young people who had a book like this."
"After the liberation of Iraq, the people were allowed to do three things
-- read the history of Karbala and the Battle of Karbala, listen to the lectures
in the Mosques about the history of Karbala, and walk to Karbala," he said.
Qizwini said, "This year I am sure the Shi'a will feel for the first time that
they can again reconnect with their Imam Hussein." He expects several million
Iraqi Shi'a to undertake the pilgrimage to Karbala.
However the pilgrimage is not the only religious observance associated with
Ashura. During this period, many Shi'a observe daytime fasts and nightly vigils.
The observances reach their peak on the ninth and tenth days of Muharram during
which groups engage in commemorative processions and perform street plays and
tableaux vivants recalling the events of Hussein's martyrdom.
Recognized cantors will lead mourning chants in mosques and during special
observances in people's homes. These chants, known as the latmiya, typically
recount the suffering of Hussein and his supporters during the siege in the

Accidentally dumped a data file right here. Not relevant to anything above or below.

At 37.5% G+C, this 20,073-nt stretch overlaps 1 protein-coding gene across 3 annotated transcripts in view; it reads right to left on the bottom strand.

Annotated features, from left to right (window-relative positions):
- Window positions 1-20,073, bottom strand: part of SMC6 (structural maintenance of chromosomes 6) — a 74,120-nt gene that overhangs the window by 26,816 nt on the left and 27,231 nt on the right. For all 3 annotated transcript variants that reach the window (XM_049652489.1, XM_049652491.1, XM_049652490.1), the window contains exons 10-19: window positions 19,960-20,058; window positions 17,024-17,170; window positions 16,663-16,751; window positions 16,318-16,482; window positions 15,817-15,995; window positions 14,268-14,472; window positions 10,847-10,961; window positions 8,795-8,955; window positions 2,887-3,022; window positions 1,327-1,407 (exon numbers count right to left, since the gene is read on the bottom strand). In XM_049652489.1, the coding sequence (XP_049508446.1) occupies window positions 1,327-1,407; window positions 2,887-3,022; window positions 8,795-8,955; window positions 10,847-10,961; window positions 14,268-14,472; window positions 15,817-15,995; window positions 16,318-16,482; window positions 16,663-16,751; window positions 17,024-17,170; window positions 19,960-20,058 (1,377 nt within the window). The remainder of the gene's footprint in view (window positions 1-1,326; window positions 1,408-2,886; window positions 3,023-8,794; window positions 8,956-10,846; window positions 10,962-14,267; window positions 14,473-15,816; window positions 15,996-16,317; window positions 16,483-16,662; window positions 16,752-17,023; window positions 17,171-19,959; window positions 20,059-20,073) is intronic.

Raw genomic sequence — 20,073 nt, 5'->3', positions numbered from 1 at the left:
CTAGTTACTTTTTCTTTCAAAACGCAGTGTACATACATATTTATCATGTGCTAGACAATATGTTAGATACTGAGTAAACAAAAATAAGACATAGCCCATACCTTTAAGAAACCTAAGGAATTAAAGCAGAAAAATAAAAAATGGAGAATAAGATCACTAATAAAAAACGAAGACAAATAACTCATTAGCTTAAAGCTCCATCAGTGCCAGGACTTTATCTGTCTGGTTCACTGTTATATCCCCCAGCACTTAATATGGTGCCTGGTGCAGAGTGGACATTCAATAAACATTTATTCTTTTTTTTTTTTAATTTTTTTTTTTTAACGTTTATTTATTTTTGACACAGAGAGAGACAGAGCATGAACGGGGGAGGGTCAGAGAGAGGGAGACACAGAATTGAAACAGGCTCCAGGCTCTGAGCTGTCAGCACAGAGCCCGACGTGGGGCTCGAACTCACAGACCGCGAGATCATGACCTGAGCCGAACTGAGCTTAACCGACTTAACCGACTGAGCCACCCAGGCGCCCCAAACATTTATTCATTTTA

desert and the cruel massacre of the forces during the hour of the Friday noon
But Ashura is also a time to remember the poor and share food with the less
fortunate. Many people sponsor open dinners in the street or prepare food for
their friends and neighbors.
In a bid to woo Shi'a support for his regime following U.S. attacks on Iraqi
military bases in 1998, Saddam allocated funds to Ba'ath Party officials in
Shi'a areas to sponsor free meals during Ashura.
Qizwini said, however, "He used this as propaganda to tell the world that he is
the grandson of Imam Hussein and to tell the world he likes the Shi'a and
respects them! But the funny thing was only the Ba'athists ate that food. None
of the Shi'a did."
A 2003 report from Britain's Channel 4 News also observed that as the regime was
sponsoring meals, Iraqi television was airing a series entitled "The
Conspiracy," which recounted the Shi'a uprising following the 1991 Gulf War and
the violent manner in which it was crushed.
Qizwini said that upon listening to the stories and sermons in the mosque this
year, the Shi'a "will know Imam Hussein sacrificed for human beings, justice,
freedom, and peace on Earth -- just like Jesus Christ did for the same reasons."
He said, "It is impossible to compare Shi'a freedom today with all the
restrictions during Saddam's time. Now we have freedom for Shi'a, freedom for
Iraq, and freedom is open without restrictions."
This year, the month of Muharram began February 22, and the climactic tenth day
will fall on March 2. While the ninth and tenth of Muharram mark the height of
the observances, the period of mourning continues for 40 days, and some Shi'a
continue to observe the traditional activities for the full period.
By David Shelby and Hilary White
Special to the Washington File
(The Washington File is a product of the Bureau of International Information
Programs, U.S. Department of State. Web site: